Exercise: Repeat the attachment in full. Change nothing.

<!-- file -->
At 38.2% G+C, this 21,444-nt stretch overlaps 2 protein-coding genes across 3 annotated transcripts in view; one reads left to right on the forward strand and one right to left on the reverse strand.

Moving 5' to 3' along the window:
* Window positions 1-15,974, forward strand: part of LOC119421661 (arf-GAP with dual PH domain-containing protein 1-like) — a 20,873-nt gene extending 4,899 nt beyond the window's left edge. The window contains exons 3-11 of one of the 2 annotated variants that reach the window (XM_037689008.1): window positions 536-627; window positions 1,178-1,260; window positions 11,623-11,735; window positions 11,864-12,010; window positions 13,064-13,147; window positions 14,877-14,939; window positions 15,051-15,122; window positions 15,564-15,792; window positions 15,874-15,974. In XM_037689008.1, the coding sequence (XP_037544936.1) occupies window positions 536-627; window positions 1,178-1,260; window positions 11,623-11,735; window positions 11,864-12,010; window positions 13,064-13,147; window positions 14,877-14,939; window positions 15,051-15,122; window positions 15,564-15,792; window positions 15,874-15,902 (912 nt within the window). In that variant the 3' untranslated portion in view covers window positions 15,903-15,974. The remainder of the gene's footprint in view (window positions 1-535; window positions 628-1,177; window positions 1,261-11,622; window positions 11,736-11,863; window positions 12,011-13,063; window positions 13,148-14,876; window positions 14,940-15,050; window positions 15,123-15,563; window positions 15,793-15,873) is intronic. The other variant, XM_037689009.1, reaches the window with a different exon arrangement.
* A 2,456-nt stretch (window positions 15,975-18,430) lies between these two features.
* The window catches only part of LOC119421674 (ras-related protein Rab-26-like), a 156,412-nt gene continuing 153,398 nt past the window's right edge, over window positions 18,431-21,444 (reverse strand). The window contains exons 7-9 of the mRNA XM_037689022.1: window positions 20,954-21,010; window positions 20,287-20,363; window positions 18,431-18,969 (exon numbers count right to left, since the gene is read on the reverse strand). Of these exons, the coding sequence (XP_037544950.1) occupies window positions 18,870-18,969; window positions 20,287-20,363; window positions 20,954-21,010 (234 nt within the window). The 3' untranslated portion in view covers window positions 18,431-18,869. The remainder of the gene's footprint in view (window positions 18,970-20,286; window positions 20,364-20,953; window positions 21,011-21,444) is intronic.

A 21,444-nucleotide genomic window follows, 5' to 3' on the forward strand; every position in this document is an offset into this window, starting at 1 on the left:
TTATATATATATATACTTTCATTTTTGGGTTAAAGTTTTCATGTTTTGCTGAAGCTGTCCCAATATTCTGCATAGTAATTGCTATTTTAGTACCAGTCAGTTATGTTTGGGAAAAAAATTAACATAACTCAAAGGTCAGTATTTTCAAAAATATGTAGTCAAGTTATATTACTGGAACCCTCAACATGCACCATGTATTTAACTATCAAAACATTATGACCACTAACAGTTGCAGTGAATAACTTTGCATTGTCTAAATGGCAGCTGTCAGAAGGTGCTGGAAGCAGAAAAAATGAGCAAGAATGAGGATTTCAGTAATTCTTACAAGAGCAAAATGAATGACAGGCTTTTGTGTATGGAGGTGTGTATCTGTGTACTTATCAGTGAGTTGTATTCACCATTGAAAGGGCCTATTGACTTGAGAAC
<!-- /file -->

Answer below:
At 38.2% G+C, this 21,444-nt stretch overlaps 2 protein-coding genes across 3 annotated transcripts in view; one reads left to right on the forward strand and one right to left on the reverse strand.

Moving 5' to 3' along the window:
* Window positions 1-15,974, forward strand: part of LOC119421661 (arf-GAP with dual PH domain-containing protein 1-like) — a 20,873-nt gene extending 4,899 nt beyond the window's left edge. The window contains exons 3-11 of one of the 2 annotated variants that reach the window (XM_037689008.1): window positions 536-627; window positions 1,178-1,260; window positions 11,623-11,735; window positions 11,864-12,010; window positions 13,064-13,147; window positions 14,877-14,939; window positions 15,051-15,122; window positions 15,564-15,792; window positions 15,874-15,974. In XM_037689008.1, the coding sequence (XP_037544936.1) occupies window positions 536-627; window positions 1,178-1,260; window positions 11,623-11,735; window positions 11,864-12,010; window positions 13,064-13,147; window positions 14,877-14,939; window positions 15,051-15,122; window positions 15,564-15,792; window positions 15,874-15,902 (912 nt within the window). In that variant the 3' untranslated portion in view covers window positions 15,903-15,974. The remainder of the gene's footprint in view (window positions 1-535; window positions 628-1,177; window positions 1,261-11,622; window positions 11,736-11,863; window positions 12,011-13,063; window positions 13,148-14,876; window positions 14,940-15,050; window positions 15,123-15,563; window positions 15,793-15,873) is intronic. The other variant, XM_037689009.1, reaches the window with a different exon arrangement.
* A 2,456-nt stretch (window positions 15,975-18,430) lies between these two features.
* The window catches only part of LOC119421674 (ras-related protein Rab-26-like), a 156,412-nt gene continuing 153,398 nt past the window's right edge, over window positions 18,431-21,444 (reverse strand). The window contains exons 7-9 of the mRNA XM_037689022.1: window positions 20,954-21,010; window positions 20,287-20,363; window positions 18,431-18,969 (exon numbers count right to left, since the gene is read on the reverse strand). Of these exons, the coding sequence (XP_037544950.1) occupies window positions 18,870-18,969; window positions 20,287-20,363; window positions 20,954-21,010 (234 nt within the window). The 3' untranslated portion in view covers window positions 18,431-18,869. The remainder of the gene's footprint in view (window positions 18,970-20,286; window positions 20,364-20,953; window positions 21,011-21,444) is intronic.

A 21,444-nucleotide genomic window follows, 5' to 3' on the forward strand; every position in this document is an offset into this window, starting at 1 on the left:
TTATATATATATATACTTTCATTTTTGGGTTAAAGTTTTCATGTTTTGCTGAAGCTGTCCCAATATTCTGCATAGTAATTGCTATTTTAGTACCAGTCAGTTATGTTTGGGAAAAAAATTAACATAACTCAAAGGTCAGTATTTTCAAAAATATGTAGTCAAGTTATATTACTGGAACCCTCAACATGCACCATGTATTTAACTATCAAAACATTATGACCACTAACAGTTGCAGTGAATAACTTTGCATTGTCTAAATGGCAGCTGTCAGAAGGTGCTGGAAGCAGAAAAAATGAGCAAGAATGAGGATTTCAGTAATTCTTACAAGAGCAAAATGAATGACAGGCTTTTGTGTATGGAGGTGTGTATCTGTGTACTTATCAGTGAGTTGTATTCACCATTGAAAGGGCCTATTGACTTGAGAAC